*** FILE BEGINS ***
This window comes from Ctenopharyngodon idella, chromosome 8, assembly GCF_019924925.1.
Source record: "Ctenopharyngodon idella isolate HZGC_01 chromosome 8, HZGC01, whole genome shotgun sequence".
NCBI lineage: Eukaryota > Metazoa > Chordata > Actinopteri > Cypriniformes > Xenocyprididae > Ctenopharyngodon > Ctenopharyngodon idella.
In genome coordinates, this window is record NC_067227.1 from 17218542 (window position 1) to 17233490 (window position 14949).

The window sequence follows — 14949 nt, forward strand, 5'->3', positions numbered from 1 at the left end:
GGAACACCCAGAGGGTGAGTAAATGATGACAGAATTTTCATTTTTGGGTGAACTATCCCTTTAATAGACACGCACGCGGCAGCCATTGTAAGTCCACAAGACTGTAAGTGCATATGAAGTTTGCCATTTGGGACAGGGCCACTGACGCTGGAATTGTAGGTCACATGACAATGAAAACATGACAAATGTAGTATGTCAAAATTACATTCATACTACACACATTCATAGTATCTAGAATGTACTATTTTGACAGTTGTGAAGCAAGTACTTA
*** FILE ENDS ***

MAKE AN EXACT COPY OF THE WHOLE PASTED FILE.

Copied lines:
This window comes from Ctenopharyngodon idella, chromosome 8, assembly GCF_019924925.1.
Source record: "Ctenopharyngodon idella isolate HZGC_01 chromosome 8, HZGC01, whole genome shotgun sequence".
NCBI lineage: Eukaryota > Metazoa > Chordata > Actinopteri > Cypriniformes > Xenocyprididae > Ctenopharyngodon > Ctenopharyngodon idella.
In genome coordinates, this window is record NC_067227.1 from 17218542 (window position 1) to 17233490 (window position 14949).

The window sequence follows — 14949 nt, forward strand, 5'->3', positions numbered from 1 at the left end:
GGAACACCCAGAGGGTGAGTAAATGATGACAGAATTTTCATTTTTGGGTGAACTATCCCTTTAATAGACACGCACGCGGCAGCCATTGTAAGTCCACAAGACTGTAAGTGCATATGAAGTTTGCCATTTGGGACAGGGCCACTGACGCTGGAATTGTAGGTCACATGACAATGAAAACATGACAAATGTAGTATGTCAAAATTACATTCATACTACACACATTCATAGTATCTAGAATGTACTATTTTGACAGTTGTGAAGCAAGTACTTA